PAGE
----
Historic charm

10/01/2018 17:20

Located on the southern bank of the Perfume River, An Dinh Palace is a special neoclassical landmark in the Hue Citadel.

Exactly 100 years ago, by the river of An Cuu, commoners were intrigued by the construction of an imposing mansion built in an outlandish style in the Imperial Citadel. That mansion was An Dinh Palace, the secluded residence of Emperor Khai Dinh. Located on the southern bank of the Perfume River, An Dinh Palace is a special landmark, built in a neoclassical style that blends Western and Asian elements.


  An Dinh Palace was built on the extended foundations of An Dinh Pavilion, which the court granted to Prince Nguyen Phuoc Buu Dao, son of Emperor Dong Khanh, in 1902. The Nguyen court dictated that princes and princesses would receive private mansions upon marrying. As a result, at the height of the Hue Citadel there were hundreds of imperial pavilions of all sizes. An Dinh Pavilion was not very large, and constructed in the traditional Hue style with beams, artificial mountains, a partition and a garden. In 1916, Prince Buu Dao was proclaimed Emperor Khai Dinh. Using his own funds the emperor bought more land and extended his residence to over 23,400sqm, then constructed An Dinh Palace in a new architectural style.



  An Dinh Palace is located on the northern bank of the An Cuu River, facing south. On the right lies the Temple of Prince Kien Thai, who sired three Nguyen Dynasty emperors: Ham Nghi, Kien Phuc and Dong Khanh. To the left stands the External Hall. Elements were laid out on a vertical axis, including the main entrance gate, Trung Lap Titular Temple, Khai Tuong Pavilion, Cuu Tu Dai Theater and other related and lesser structures.  All structures were built of iron, steel, concrete and floral tiles imported from France, but decorated with traditional Hue patterns and motifs, such as dragons, qilins, tortoises, phoenixes, the Eight Fairies and the Four Seasons, etc. An Dinh Palace featured a wealth of ceramic mosaics on the main entrance gate, Trung Lap Titular Temple and Cuu Tu Dai Theater. Indeed, the emperor was dubbed “the king of mosaics”.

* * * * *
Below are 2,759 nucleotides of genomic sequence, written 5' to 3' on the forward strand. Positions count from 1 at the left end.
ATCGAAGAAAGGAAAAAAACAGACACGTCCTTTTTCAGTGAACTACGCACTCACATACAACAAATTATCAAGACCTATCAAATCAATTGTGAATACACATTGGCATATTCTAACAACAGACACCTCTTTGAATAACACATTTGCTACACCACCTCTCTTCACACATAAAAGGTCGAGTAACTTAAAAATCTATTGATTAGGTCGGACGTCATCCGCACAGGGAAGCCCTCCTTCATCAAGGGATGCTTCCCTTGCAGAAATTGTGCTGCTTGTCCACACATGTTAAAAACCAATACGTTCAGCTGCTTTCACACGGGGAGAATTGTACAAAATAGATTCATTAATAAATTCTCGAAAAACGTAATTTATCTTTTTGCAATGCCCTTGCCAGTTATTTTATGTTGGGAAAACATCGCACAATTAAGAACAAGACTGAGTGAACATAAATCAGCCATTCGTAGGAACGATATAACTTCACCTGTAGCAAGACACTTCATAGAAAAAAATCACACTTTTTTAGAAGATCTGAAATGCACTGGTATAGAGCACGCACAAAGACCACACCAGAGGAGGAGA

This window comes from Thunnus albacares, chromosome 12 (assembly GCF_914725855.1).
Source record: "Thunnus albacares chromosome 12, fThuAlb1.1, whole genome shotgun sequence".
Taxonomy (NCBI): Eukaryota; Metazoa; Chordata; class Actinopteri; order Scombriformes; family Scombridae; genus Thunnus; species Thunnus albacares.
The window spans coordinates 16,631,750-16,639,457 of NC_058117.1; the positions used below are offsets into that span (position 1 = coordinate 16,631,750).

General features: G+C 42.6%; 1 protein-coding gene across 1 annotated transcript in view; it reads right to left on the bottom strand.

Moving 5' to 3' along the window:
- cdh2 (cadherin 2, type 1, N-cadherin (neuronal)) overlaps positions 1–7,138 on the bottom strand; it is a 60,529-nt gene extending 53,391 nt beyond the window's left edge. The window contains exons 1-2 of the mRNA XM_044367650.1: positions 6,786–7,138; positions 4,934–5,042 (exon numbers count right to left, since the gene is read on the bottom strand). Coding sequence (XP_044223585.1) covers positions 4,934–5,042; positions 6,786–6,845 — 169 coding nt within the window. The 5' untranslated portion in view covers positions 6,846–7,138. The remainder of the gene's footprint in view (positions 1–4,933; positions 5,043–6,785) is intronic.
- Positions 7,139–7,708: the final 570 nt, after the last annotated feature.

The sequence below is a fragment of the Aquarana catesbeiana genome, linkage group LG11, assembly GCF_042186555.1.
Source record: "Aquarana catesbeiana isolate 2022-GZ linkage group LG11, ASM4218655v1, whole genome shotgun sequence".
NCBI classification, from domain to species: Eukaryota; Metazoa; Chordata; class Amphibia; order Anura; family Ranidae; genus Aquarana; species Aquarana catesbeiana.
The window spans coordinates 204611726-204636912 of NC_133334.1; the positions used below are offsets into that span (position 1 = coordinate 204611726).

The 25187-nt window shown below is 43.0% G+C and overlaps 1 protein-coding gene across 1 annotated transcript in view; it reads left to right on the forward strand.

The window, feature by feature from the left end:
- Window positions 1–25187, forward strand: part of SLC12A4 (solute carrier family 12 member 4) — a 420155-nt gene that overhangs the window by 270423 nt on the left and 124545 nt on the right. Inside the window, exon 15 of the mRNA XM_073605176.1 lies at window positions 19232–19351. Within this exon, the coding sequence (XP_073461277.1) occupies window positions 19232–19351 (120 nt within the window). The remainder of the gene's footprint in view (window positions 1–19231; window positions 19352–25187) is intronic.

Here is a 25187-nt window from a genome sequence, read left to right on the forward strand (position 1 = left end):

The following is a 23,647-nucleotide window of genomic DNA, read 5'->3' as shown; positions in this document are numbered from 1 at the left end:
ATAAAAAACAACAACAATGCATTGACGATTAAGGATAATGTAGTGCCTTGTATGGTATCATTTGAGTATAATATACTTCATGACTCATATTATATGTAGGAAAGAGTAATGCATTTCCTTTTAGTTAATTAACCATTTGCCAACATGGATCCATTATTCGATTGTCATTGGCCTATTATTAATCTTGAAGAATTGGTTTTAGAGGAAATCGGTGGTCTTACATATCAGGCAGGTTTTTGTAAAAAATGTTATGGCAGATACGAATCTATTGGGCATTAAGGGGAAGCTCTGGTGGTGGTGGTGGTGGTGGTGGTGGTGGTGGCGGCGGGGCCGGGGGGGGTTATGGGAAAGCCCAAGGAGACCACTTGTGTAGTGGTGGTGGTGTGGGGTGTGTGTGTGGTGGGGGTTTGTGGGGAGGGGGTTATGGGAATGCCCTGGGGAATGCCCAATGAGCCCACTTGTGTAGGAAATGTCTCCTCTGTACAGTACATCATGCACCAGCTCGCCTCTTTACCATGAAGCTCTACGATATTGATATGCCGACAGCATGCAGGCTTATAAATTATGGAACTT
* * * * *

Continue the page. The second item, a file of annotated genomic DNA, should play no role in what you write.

The palace's main entrance gate is located in the center of the southern side. Its pillars and roofs are decorated with numerous reliefs and Chinese parallel sentences crafted from mosaics. The effect is stunning.


 Located right behind the main gate, Trung Lap Titular Temple is an adorable octagonal titular temple built on a two-story pedestal. Its roof is covered with overlapping tiles and divided into two layers. The lower layer is octagonal and the upper one rectangular. Its gables are adorned with reliefs of 12 dragons soaring in four directions. Inside the titular temple stands a bronze statue of Emperor Khai Dinh in martial dress, unveiled in July 1924, in the run-up to the emperor’s 40th birthday.


  In stark contrast to the two frontal structures, Khai Tuong Pavilion is a colossal building modeled after a medieval European castle. Spanning 745sqm, the pavilion comprises three stories and 22 rooms, including seven rooms on the ground floor, mainly used for guest reception; eight residential rooms on the second floor; and seven rooms on the top floor, mainly for religious uses. Khai Tuong Pavilion stands out thanks to the decorative art on its interior walls and the reliefs on its exterior. Notable works include six murals portraying the five royal mausoleums of Gia Long, Minh Mang, Thieu Tri, Tu Duc and Dong Khanh. Two paintings depict the Mausoleum of Dong Khanh, who was Emperor Khai Dinh's father.






While the beautifully decorated Cuu Tu Dai Theater was destroyed in 1947, the rest of An Dinh Palace remains well-preserved. At the beginning of this century, the palace was properly renovated thanks to a project funded by the Federal Republic of Germany. The interior was also studied and laid out as it was at the end of the Nguyen Dynasty, allowing visitors to imagine Emperor Khai Dinh, Emperor Bao Dai, Prince Bao Long, Empress Nam Phuong, and Empress Dowager Doan Huy (Madam Tu Cung) in this magnificent space.

Story: Yen Chi
Photos: Nguyen Phuc Bao Minh, Nong Thanh Toan

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